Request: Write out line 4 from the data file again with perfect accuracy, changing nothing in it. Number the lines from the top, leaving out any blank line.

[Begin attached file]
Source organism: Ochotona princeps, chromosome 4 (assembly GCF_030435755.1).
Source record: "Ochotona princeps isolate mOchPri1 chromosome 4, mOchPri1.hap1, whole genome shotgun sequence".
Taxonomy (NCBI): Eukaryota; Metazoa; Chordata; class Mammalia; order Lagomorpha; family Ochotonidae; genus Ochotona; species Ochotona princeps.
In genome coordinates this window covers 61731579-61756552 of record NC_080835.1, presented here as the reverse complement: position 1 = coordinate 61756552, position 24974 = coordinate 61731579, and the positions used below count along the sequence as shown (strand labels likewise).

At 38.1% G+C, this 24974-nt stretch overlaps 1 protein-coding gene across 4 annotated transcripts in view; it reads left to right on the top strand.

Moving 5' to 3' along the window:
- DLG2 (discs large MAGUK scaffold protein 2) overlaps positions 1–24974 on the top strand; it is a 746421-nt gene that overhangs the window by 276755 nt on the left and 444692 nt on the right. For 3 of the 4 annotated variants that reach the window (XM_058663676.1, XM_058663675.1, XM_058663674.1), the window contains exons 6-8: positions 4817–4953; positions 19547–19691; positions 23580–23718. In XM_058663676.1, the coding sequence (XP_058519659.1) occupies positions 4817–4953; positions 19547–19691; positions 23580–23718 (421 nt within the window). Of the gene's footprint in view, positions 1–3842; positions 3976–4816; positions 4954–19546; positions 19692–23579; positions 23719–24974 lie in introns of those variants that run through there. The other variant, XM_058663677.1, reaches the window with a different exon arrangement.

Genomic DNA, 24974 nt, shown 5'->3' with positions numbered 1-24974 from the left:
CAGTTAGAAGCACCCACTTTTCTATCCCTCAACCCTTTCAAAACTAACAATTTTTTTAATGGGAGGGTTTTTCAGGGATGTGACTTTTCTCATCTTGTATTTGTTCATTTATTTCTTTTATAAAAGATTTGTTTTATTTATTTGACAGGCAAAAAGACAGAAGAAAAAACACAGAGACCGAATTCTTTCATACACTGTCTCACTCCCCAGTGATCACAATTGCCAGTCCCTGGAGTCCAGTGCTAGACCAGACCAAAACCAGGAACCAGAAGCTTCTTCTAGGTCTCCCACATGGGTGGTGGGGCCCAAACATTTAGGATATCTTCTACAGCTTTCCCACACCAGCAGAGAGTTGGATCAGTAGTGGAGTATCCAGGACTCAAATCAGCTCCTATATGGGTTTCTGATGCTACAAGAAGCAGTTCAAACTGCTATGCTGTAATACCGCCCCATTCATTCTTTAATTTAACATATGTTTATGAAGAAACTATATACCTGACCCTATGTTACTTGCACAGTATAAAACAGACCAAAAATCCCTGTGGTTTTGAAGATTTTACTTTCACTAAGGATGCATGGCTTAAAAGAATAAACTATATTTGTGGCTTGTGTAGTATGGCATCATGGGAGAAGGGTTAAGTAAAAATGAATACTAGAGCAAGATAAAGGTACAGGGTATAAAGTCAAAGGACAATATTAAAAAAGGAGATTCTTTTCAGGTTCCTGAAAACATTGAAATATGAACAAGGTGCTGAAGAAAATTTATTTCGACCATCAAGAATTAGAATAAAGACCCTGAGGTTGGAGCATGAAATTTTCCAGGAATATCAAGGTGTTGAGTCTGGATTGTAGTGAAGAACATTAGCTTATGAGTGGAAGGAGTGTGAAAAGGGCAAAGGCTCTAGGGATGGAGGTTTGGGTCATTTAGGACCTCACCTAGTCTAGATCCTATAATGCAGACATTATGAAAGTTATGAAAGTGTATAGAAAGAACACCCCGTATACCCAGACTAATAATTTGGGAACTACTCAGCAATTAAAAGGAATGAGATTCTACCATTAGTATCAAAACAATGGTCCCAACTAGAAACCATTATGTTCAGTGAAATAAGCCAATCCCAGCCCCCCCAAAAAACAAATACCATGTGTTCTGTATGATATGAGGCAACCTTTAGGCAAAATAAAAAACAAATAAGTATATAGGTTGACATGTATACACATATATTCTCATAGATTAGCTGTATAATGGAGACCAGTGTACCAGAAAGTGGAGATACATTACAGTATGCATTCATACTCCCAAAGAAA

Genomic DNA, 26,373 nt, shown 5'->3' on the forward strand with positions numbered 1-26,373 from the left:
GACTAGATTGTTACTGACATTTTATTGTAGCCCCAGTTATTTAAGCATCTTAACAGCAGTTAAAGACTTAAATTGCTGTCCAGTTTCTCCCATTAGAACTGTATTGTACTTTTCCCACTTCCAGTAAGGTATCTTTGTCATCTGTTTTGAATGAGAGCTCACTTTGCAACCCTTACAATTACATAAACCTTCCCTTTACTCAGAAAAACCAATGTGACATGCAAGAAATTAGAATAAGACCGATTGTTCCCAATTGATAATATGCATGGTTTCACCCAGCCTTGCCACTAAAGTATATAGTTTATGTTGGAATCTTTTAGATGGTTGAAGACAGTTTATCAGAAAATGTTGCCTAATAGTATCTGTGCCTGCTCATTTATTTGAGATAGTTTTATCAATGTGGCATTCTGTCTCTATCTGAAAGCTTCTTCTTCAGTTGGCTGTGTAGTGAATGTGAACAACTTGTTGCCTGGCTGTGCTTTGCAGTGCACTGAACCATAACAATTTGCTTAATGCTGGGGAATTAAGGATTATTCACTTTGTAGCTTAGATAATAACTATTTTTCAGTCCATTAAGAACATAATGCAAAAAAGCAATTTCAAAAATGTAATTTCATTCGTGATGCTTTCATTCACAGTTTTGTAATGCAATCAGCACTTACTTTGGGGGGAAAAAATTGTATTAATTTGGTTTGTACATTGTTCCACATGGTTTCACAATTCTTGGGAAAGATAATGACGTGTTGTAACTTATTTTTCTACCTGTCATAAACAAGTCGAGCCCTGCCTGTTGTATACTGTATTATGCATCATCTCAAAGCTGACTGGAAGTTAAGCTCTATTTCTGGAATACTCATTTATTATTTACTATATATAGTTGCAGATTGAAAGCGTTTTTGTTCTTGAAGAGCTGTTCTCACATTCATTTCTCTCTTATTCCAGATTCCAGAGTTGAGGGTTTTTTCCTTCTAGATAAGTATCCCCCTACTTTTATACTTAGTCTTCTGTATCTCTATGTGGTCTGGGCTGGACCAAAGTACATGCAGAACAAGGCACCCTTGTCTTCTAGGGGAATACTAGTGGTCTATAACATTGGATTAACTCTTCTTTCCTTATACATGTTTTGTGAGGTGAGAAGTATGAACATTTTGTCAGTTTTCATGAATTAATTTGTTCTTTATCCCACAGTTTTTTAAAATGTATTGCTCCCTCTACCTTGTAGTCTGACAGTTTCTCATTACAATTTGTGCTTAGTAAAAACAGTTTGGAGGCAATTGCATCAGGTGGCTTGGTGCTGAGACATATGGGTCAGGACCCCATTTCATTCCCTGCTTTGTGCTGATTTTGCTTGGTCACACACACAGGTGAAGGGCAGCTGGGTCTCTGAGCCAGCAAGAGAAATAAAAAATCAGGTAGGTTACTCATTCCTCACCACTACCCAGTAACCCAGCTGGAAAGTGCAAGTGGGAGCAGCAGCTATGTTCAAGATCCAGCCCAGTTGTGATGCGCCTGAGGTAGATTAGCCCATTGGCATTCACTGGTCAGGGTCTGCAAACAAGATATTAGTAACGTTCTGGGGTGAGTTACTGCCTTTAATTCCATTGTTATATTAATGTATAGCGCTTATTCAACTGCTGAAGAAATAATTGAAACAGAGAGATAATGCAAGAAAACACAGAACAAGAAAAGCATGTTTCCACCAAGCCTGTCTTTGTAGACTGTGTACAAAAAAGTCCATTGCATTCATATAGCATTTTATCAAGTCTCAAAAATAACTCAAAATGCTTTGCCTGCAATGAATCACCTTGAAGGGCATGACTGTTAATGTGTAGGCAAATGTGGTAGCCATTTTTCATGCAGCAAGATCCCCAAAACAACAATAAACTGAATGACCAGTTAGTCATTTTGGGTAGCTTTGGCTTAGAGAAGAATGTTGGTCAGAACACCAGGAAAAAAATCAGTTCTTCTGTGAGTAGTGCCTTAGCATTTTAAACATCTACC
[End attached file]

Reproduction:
In genome coordinates this window covers 61731579-61756552 of record NC_080835.1, presented here as the reverse complement: position 1 = coordinate 61756552, position 24974 = coordinate 61731579, and the positions used below count along the sequence as shown (strand labels likewise).